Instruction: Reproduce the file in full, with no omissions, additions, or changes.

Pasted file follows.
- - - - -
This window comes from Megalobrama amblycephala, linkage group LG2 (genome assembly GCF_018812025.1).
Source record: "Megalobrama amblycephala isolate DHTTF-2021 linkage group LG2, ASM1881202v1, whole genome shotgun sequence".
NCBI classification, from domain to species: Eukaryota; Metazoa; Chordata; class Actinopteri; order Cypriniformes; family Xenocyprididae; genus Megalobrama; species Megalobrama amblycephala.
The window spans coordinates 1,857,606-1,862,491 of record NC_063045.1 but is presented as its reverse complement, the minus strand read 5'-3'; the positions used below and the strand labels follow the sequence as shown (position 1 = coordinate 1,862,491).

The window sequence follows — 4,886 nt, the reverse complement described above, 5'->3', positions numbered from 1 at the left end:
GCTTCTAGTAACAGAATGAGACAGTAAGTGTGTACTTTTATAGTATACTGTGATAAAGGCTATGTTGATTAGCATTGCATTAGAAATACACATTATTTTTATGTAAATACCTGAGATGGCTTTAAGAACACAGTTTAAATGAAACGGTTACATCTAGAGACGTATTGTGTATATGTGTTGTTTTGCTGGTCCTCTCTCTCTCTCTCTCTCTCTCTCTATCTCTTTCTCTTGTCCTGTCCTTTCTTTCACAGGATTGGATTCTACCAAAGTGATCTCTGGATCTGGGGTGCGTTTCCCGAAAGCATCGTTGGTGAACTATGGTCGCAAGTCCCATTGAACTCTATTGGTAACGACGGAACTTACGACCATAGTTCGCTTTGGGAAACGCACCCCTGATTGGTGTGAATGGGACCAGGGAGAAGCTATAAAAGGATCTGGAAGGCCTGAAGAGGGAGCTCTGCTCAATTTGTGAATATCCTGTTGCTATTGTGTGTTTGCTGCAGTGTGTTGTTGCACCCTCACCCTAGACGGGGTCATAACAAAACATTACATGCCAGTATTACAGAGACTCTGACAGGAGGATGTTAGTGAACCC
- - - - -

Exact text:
This window comes from Megalobrama amblycephala, linkage group LG2 (genome assembly GCF_018812025.1).
Source record: "Megalobrama amblycephala isolate DHTTF-2021 linkage group LG2, ASM1881202v1, whole genome shotgun sequence".
NCBI classification, from domain to species: Eukaryota; Metazoa; Chordata; class Actinopteri; order Cypriniformes; family Xenocyprididae; genus Megalobrama; species Megalobrama amblycephala.
The window spans coordinates 1,857,606-1,862,491 of record NC_063045.1 but is presented as its reverse complement, the minus strand read 5'-3'; the positions used below and the strand labels follow the sequence as shown (position 1 = coordinate 1,862,491).

The window sequence follows — 4,886 nt, the reverse complement described above, 5'->3', positions numbered from 1 at the left end:
GCTTCTAGTAACAGAATGAGACAGTAAGTGTGTACTTTTATAGTATACTGTGATAAAGGCTATGTTGATTAGCATTGCATTAGAAATACACATTATTTTTATGTAAATACCTGAGATGGCTTTAAGAACACAGTTTAAATGAAACGGTTACATCTAGAGACGTATTGTGTATATGTGTTGTTTTGCTGGTCCTCTCTCTCTCTCTCTCTCTCTCTCTATCTCTTTCTCTTGTCCTGTCCTTTCTTTCACAGGATTGGATTCTACCAAAGTGATCTCTGGATCTGGGGTGCGTTTCCCGAAAGCATCGTTGGTGAACTATGGTCGCAAGTCCCATTGAACTCTATTGGTAACGACGGAACTTACGACCATAGTTCGCTTTGGGAAACGCACCCCTGATTGGTGTGAATGGGACCAGGGAGAAGCTATAAAAGGATCTGGAAGGCCTGAAGAGGGAGCTCTGCTCAATTTGTGAATATCCTGTTGCTATTGTGTGTTTGCTGCAGTGTGTTGTTGCACCCTCACCCTAGACGGGGTCATAACAAAACATTACATGCCAGTATTACAGAGACTCTGACAGGAGGATGTTAGTGAACCC